Pins Brown – Head of Ethical and Sustainable Sourcing at The Body Shop. Her working life has involved both suits and muddy boots and has focussed on improving labour conditions in supply chains especially for the least powerful. This has seen her involved in a wide variety of ventures from Mali to Kazakhstan, from agriculture to oil and gas and ASOS to Oxfam, working with large and small businesses, NGOs, trade unions and international organisations. She has also served on advisory panels on UK prison labour and for the Better Cotton Initiative. 

Register here for the webinar

Cristina Talens in the field

Labour Exploitation in Supply Chains

Dr Alicia Kidd

Postdoctoral Researcher

Wilberforce Institute, University of Hull

alicia.kidd@hull.ac.uk

Dr Kidd is particularly interested in bridging the gap between academia and practice in relation to modern slavery and, alongside her academic post, is the Vice Chair of the Humber Modern Slavery Partnership, a position she has held since 2016. She also works with the Risk Assessment Service at the Wilberforce Institute, which supports businesses in identifying and mitigating risks of labour exploitation in supply chains. The blog below was commissioned by Crimestoppers to coincide with their recent campaign on modern slavery. We have replicated the piece here so that it can be made available to a wider audience.

Modern slavery is a term used to refer to extreme forms of exploitation including sexual exploitation, labour exploitation, domestic servitude, criminal exploitation and even organ harvesting. These crimes affect both adults and children and aren’t limited to gender or nationality. In fact, in 2019 UK nationals constituted the largest single nationality of people referred into the National Referral Mechanism – the UK government’s system for identifying and supporting victims of modern slavery.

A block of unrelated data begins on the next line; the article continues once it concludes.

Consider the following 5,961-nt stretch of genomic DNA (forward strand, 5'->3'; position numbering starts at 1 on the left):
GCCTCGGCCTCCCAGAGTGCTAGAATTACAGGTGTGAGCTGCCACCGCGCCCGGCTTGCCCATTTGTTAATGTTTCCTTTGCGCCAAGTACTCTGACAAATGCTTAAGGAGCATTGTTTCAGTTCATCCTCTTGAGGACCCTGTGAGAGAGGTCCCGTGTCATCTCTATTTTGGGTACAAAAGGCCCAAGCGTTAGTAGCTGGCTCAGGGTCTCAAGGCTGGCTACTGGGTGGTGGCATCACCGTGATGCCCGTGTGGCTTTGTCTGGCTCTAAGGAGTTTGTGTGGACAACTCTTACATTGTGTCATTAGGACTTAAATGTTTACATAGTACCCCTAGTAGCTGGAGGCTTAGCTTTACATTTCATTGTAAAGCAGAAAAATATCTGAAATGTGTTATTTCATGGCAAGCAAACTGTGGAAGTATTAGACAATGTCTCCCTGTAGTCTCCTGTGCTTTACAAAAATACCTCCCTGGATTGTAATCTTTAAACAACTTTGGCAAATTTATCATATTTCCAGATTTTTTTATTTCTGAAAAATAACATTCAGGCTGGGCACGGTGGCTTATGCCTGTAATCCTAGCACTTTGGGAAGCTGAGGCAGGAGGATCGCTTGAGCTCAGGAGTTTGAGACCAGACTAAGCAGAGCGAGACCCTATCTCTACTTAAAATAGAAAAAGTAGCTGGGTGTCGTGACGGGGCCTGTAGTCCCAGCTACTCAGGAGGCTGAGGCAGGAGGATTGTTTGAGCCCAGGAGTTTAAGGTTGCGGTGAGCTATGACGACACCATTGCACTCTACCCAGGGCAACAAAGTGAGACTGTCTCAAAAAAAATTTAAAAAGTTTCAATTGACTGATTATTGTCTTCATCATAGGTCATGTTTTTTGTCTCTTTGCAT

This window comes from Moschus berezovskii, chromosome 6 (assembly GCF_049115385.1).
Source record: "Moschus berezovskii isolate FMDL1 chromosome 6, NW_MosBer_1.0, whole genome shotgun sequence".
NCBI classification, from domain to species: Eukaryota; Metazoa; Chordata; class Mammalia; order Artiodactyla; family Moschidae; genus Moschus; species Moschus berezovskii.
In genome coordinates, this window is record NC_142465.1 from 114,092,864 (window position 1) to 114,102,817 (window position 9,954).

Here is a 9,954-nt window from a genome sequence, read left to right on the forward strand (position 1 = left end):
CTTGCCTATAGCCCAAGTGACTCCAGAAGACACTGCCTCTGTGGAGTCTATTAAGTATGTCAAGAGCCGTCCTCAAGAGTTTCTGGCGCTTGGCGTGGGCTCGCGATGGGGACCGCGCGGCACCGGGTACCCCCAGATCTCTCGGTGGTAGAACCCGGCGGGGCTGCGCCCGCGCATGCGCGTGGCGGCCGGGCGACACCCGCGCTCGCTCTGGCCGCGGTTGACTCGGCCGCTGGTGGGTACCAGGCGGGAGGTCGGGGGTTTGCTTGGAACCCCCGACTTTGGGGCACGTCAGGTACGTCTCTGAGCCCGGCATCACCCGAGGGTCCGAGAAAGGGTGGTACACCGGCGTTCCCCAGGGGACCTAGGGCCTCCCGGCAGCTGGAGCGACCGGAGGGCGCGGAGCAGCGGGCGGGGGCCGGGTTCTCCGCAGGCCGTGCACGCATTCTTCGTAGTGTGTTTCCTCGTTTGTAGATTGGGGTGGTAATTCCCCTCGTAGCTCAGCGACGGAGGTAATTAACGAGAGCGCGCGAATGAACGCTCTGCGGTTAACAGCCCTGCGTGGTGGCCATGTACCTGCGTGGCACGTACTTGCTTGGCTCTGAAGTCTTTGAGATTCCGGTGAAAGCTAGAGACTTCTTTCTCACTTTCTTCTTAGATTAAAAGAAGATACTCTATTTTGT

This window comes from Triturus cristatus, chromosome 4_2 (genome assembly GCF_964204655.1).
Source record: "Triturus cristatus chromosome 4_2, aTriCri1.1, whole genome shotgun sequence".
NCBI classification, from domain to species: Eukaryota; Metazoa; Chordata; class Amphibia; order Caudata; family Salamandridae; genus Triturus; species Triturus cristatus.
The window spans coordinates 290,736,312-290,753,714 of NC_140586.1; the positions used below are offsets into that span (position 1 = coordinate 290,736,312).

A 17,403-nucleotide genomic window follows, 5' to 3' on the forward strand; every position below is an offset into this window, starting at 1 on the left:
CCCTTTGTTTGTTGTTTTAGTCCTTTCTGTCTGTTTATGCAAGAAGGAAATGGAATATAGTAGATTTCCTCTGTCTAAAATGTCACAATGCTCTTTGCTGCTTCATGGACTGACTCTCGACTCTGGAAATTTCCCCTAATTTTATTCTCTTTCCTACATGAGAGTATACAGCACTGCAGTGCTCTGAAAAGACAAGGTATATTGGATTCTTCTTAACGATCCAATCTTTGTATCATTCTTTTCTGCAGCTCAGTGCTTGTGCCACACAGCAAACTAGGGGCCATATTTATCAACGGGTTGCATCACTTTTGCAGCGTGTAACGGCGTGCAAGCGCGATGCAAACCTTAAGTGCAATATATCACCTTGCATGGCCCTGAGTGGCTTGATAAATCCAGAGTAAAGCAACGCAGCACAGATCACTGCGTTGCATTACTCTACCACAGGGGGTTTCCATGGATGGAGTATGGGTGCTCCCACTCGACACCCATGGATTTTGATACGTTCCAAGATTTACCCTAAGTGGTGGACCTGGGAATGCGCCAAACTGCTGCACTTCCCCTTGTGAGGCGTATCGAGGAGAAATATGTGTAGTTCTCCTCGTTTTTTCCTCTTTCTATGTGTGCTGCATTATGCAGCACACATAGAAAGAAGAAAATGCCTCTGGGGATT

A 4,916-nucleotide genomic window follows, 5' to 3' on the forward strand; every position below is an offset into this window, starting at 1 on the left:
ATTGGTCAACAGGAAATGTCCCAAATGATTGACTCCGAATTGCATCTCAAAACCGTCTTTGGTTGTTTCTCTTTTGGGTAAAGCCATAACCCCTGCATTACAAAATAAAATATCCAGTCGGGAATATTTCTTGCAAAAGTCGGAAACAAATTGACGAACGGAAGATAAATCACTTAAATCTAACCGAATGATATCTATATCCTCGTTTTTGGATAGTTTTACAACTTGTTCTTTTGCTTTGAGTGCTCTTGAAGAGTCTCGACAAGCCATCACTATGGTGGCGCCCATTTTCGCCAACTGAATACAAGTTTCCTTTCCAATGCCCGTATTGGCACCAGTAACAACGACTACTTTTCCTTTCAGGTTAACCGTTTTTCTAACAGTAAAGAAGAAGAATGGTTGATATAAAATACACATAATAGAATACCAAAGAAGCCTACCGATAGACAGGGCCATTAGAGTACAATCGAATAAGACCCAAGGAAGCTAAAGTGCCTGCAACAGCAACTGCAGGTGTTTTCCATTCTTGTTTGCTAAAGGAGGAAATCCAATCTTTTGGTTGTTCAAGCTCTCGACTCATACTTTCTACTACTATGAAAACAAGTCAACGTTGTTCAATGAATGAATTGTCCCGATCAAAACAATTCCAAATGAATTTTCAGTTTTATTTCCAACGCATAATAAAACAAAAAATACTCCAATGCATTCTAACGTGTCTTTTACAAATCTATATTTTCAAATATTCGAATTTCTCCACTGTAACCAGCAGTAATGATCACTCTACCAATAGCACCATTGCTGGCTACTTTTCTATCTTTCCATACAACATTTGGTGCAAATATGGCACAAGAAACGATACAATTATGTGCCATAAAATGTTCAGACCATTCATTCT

Since the introduction of the Modern Slavery Act in 2015, many businesses have become aware of the term ‘modern slavery’, because of the requirement the Act places on businesses. Section 54 of the Modern Slavery Act is the Transparency in Supply Chains clause which, in summary, requires any business which operates (at any level) in the UK with an annual turnover of £36 million or more to produce an annual modern slavery statement which is publicly accessible.

While the compliance rate fluctuates (currently around 79% of companies required to publish a statement have done so), so too does the quality of the reports, which often betray a limited understanding of the crime, how it might affect a business and how best to respond (though it must be noted that the content of the statements is not officially assessed; compliance rests entirely on whether or not a statement is published, regardless of what the statement says).

Labour exploitation is the most common form of modern slavery identified in the UK and it is important that businesses have a good working knowledge of how to protect their supply chains from it. Below are some practical steps that businesses can take to limit risk.